† SPF = single preflood; PF = preflood; MS = midseason.

See 2022 Rice Management Guide for more details.


Furrow-Irrigated Rice Nitrogen Recommendations

Jarrod Hardke and Trent Roberts

I think most are getting more comfortable with N management in furrow-irrigated rice (FIR; row rice), but now is a good time to review current recommendations.  We do advocate that there are a few strategies available that can help you achieve maximum productivity.  If you see “preflood” rate mentioned, we mean the rate you would normally apply prior to flood if you were flooding the field.    The recommendations below are also based on rice in soybean rotation.


Work from base preflood rate of 120 lb N/acre on silt loams and 150 lb N/acre on clays.  Note that these strategies focus on early-season N management.  We still recommend 30 lb N/acre (65 lb urea/acre) at late boot in addition to the early season N strategies for hybrids described below.

Silt loam option 1:  starting at the 5-leaf stage, make 3 applications of 46 lb N/acre (100 lb urea/acre) spaced 7-10 days apart.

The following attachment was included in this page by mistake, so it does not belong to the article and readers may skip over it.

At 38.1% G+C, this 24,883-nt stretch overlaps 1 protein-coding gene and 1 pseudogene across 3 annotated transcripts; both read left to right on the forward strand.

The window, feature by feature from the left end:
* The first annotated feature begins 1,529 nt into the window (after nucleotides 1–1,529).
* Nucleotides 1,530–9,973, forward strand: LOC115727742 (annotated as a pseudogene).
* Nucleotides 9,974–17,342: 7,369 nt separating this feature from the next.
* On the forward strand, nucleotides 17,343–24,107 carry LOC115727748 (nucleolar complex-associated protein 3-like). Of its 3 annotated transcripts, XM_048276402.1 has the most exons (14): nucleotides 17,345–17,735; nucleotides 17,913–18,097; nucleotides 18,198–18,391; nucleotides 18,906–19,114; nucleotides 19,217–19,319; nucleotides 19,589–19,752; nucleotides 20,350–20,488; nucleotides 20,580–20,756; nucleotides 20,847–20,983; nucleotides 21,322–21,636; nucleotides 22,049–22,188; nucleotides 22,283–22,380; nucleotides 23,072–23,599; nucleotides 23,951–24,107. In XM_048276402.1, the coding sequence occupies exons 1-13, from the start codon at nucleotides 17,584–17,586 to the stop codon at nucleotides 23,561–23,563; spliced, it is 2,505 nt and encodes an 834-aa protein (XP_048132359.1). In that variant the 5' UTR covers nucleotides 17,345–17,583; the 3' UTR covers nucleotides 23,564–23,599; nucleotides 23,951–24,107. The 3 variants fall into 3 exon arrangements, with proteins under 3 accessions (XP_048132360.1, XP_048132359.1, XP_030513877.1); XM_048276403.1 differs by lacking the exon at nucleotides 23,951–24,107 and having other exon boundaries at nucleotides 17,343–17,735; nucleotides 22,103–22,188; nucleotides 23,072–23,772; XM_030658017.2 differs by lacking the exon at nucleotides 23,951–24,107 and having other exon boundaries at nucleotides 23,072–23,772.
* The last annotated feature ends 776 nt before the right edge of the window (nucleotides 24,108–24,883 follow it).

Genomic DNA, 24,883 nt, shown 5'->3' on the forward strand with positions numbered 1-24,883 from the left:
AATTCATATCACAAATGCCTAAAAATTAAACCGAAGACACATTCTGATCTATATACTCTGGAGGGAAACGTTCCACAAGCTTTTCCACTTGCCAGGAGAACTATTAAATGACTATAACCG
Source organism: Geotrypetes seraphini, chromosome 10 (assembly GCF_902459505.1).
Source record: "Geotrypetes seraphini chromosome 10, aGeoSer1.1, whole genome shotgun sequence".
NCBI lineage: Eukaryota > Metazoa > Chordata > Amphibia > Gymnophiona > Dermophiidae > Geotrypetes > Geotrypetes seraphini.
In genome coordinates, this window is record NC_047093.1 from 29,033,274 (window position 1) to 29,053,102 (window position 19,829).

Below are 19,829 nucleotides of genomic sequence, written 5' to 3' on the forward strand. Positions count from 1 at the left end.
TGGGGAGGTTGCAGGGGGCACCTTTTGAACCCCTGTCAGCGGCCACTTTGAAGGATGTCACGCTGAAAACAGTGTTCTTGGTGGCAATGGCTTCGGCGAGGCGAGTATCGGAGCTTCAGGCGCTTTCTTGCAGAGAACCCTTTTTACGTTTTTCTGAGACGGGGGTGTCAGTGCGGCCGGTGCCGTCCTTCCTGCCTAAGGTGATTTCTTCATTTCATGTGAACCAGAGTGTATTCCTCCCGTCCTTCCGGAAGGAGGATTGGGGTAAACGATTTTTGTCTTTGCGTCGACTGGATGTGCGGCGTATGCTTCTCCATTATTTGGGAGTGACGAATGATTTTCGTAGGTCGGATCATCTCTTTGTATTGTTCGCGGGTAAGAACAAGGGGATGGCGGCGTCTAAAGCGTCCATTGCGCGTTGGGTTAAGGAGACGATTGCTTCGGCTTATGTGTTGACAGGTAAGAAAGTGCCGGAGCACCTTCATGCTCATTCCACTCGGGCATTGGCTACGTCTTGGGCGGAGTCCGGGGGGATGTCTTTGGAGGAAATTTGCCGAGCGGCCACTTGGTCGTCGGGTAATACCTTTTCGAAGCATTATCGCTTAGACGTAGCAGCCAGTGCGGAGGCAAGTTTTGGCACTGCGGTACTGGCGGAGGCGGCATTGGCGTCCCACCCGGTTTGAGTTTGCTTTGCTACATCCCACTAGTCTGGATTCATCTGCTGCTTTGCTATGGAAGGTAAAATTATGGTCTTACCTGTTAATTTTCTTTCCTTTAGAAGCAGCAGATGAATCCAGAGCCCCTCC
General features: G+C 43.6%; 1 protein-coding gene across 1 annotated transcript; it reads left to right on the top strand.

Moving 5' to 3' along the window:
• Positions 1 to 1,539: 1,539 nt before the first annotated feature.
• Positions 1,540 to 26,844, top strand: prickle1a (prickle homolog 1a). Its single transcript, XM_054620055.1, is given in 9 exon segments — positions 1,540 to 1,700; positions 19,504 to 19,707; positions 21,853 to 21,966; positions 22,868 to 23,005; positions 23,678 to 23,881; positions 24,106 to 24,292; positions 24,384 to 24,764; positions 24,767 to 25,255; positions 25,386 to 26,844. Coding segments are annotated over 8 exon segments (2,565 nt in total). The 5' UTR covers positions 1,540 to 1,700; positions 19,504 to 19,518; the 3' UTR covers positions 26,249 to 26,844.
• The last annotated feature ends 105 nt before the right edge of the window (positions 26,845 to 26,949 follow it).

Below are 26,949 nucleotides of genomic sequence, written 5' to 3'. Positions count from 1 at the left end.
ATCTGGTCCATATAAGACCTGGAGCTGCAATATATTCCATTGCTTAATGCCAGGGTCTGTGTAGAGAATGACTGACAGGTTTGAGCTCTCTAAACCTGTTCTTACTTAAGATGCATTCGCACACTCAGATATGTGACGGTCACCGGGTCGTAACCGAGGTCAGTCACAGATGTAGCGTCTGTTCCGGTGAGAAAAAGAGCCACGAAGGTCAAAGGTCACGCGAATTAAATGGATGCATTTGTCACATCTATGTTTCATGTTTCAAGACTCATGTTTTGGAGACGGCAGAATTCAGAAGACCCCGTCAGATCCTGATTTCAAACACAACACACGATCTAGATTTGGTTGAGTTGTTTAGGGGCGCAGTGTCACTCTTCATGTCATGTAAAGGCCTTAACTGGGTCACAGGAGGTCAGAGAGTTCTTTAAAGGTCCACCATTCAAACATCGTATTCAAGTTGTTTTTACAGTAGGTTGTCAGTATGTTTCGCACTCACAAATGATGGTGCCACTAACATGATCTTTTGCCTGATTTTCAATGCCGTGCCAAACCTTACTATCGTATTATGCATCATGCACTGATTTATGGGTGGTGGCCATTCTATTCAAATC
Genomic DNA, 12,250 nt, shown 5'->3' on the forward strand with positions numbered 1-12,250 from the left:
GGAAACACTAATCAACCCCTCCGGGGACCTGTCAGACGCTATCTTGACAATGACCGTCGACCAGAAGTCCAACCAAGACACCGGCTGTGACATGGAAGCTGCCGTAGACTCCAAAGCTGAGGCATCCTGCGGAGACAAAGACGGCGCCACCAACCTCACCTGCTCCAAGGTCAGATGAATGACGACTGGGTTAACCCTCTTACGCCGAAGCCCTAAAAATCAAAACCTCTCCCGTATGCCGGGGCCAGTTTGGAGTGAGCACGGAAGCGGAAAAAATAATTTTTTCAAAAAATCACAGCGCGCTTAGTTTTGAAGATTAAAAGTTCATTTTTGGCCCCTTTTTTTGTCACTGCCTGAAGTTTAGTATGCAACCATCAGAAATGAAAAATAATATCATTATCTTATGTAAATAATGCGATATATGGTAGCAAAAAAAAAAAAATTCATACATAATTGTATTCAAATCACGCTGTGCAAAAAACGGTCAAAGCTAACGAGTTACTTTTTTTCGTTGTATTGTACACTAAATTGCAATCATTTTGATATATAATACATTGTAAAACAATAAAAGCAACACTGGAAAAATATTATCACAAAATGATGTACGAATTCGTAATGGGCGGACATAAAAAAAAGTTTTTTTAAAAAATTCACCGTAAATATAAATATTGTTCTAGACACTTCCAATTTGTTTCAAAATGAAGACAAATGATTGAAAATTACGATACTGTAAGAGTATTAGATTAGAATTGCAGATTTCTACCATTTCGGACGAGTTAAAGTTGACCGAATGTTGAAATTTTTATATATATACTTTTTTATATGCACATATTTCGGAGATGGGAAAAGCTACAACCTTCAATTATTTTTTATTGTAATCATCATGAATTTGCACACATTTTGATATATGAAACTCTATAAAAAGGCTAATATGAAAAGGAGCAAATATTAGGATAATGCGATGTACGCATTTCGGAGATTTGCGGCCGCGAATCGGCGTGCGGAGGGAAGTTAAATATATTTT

• Example: Day 0 – 46 lb N/acre, Day 7 – 46 lb N/acre, Day 14 – 46 lb N/acre

Silt loam option 2:  Apply half the recommended preflood N rate at the 5-leaf stage, followed by 2 additional applications of one quarter of the preflood N rate spaced 7-10 days apart.

  • Example: Day 0 – 60 lb N/acre, Day 7 – 30 lb N/acre, Day 14 – 30 lb N/acre

Silt loam option 3:  An excessive preflood N rate (150% of standard) has produced optimal yields, but greater risk involved than split methods.

Clay soil option 1:  Apply half the recommended preflood N rate at the 5-leaf stage, followed by half 10-14 days later, followed by an additional 46 lb N/acre (100 lb urea/acre) 7 days after the 2nd application.

  • Example: Day 0 – 75 lb N/acre, Day 10-14 – 75 lb N/acre, Day 21 – 46 lb N/acre

Clay soil option 2:  starting at the 5-leaf stage, make 4 applications of 46 lb N/acre (100 lb urea/acre) spaced 7-10 days apart.

  • Example: Day 0 – 46 lb N/acre, Day 7 – 46 lb N/acre, Day 14 – 46 lb N/acre, Day 21 – 46 lb N/acre